JOHANNESBURG (Reuters) - Zimbabwe’s Robert Mugabe was sacked as president illegally and the international community must help remove the “military government” that has taken power or risk the country descending into chaos, an exiled Mugabe loyalist said on Friday.
Mugabe, 93, stood down last November, a week after the army and his former political allies turned against him, ending nearly four decades of rule marred by allegations of corruption, human rights abuses and economic negligence.
His former vice president, Emmerson Mnangagwa, 75, whose sacking prompted the military takeover that forced Mugabe out, was sworn in as president and the general who led the de facto coup, Constantino Chiwenga, was installed as his deputy.
Mugabe’s resignation came in the form of a written statement and he has not spoken since.
“The president was alleged to have resigned. There is no evidence,” Jonathan Moyo, a cabinet minister under Mugabe, told Reuters by phone from an undisclosed location, in one of the first detailed accounts from a Mugabe supporter since the coup.
“It is completely unsustainable for anyone to say Mugabe resigned voluntarily when we know the army took over all institutions of the state and confined him to his residence. You have to be applying a Banana Republic model to say he resigned.”
Moyo was the fiercely combative mouthpiece for a faction in the ruling ZANU-PF party that opposed Mnangagwa and backed Mugabe’s 52-year old wife, Grace, to succeed him.
Mugabe’s departure brought tens of thousands of jubilant Zimbabweans onto the streets and was widely cheered by leaders in Africa and the West.
But Moyo said the international community, including the African Union and the United Nations, was making a huge mistake if it legitimised a government that came to power via a coup.
“This is a military government. You cannot send the arsonists to be the fire brigade,” he said.
He said the public was currently living in unprecedented fear of the former soldiers who have taken political office but eventually the masses would not stand for an “illegal regime”.
“If you don’t intervene when there has been such an outrageous, brazen attack on a constitutional order, you are simply opening the floodgates to conflict,” he said.
“If they don’t act, just as the sun will rise tomorrow, Zimbabwe will be another Somalia. There will be bloodshed.”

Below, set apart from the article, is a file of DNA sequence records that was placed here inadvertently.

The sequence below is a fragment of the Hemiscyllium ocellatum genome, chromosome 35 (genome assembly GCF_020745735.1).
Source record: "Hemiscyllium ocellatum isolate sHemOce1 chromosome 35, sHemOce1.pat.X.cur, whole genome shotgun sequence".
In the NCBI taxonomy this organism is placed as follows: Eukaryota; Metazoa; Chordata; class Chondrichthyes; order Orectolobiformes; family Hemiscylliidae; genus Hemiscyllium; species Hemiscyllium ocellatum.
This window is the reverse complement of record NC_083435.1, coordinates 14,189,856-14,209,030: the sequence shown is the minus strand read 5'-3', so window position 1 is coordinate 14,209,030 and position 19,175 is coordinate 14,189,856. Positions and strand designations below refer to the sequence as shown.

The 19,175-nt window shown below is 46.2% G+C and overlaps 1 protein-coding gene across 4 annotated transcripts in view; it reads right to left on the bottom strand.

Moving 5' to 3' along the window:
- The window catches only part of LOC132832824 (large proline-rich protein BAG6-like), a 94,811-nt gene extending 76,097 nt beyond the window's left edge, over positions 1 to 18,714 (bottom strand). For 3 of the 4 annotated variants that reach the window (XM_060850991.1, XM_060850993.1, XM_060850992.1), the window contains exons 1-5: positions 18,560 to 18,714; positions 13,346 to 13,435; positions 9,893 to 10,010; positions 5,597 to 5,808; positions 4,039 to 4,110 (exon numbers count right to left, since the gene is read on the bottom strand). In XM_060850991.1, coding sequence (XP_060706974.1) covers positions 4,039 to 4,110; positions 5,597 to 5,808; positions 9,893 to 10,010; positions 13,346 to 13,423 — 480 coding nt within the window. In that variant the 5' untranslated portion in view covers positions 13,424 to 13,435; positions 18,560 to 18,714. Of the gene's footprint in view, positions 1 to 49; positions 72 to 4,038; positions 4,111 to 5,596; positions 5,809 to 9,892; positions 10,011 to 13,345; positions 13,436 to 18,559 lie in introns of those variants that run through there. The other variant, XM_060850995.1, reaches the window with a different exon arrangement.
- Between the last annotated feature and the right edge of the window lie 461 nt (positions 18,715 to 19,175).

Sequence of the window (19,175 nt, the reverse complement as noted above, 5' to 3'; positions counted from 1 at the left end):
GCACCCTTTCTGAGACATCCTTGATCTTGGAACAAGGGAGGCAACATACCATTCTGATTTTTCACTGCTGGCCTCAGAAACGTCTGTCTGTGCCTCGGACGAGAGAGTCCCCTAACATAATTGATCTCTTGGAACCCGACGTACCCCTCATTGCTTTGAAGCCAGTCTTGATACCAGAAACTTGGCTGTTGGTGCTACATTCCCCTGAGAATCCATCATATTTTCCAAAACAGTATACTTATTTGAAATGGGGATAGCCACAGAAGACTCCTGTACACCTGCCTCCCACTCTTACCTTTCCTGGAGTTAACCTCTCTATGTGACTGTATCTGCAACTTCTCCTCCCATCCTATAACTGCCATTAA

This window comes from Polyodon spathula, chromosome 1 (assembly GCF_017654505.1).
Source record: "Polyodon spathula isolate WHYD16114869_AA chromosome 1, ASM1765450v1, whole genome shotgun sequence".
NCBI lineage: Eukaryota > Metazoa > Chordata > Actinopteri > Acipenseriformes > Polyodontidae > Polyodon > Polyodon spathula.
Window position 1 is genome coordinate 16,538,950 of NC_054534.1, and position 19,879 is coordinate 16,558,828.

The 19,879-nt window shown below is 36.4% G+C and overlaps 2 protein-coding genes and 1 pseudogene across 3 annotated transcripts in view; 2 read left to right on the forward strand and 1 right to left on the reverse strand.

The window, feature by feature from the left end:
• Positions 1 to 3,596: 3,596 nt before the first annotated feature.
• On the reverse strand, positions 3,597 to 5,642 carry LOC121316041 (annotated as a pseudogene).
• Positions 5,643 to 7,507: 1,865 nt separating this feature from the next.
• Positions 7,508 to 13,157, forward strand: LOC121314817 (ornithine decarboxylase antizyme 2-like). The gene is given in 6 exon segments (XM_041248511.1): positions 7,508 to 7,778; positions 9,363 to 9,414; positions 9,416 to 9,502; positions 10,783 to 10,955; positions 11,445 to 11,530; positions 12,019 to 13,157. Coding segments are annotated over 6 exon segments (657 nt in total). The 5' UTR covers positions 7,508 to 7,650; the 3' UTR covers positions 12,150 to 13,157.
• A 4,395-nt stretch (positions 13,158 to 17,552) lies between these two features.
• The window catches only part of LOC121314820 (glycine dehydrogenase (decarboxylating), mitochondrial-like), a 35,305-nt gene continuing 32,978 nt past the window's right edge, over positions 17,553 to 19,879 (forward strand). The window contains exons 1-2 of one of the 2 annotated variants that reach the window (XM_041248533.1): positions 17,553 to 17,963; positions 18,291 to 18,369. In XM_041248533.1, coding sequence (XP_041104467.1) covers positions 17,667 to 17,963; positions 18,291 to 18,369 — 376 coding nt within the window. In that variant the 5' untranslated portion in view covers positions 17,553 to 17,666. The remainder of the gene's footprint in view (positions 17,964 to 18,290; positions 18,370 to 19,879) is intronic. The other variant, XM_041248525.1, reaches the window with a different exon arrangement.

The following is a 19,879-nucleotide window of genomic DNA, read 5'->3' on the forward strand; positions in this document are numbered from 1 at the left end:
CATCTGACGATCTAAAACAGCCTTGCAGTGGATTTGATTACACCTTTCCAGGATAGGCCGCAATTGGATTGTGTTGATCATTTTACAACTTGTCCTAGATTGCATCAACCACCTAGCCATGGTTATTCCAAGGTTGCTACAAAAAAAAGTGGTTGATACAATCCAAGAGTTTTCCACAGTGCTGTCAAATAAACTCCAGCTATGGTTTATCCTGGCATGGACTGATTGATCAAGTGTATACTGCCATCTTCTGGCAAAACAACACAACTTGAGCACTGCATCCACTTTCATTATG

Government officials could not immediately be reached for comment. But in response to earlier criticisms levelled by Moyo, government spokesman George Charamba said on Thursday the issue of legitimacy or illegitimacy did not arise.
He pointed to large demonstrations in November calling for Mugabe’s departure and “across the political spectrum support” for his replacement by a new administration.
“So really this is a bitter, bitter defeated politician,” Charamba said.
Many of Mugabe’s political allies were either arrested by the military in a series of spectacular raids in the early hours of Nov. 15 or they fled into neighbouring countries.
Moyo said he narrowly escaped with his life.
“This was not Mickey Mouse stuff. There was heavy gunfire for 15 minutes. They shot stun grenades in the house. I was there with my wife and children,” Moyo said, adding that he has since fled to another country over fears for his safety.
“They still have aspirations to harm me.”
Grace Mugabe’s accelerating presidential ambitions contributed to Mnangagwa and the military taking action to prevent her taking over from her ailing husband.
Moyo, a figure reviled in much of Zimbabwe for his often brutal verbal assaults on detractors, says he has no regrets.
“I will never, ever accept the proposition that those who use violence have outsmarted me,” he said.
“I would rather be hated for standing for my principles and believing in the rule of law than be feared that if people don’t agree with me I will unleash the tanks.”
Reporting by Joe Brock, Editing by William Maclean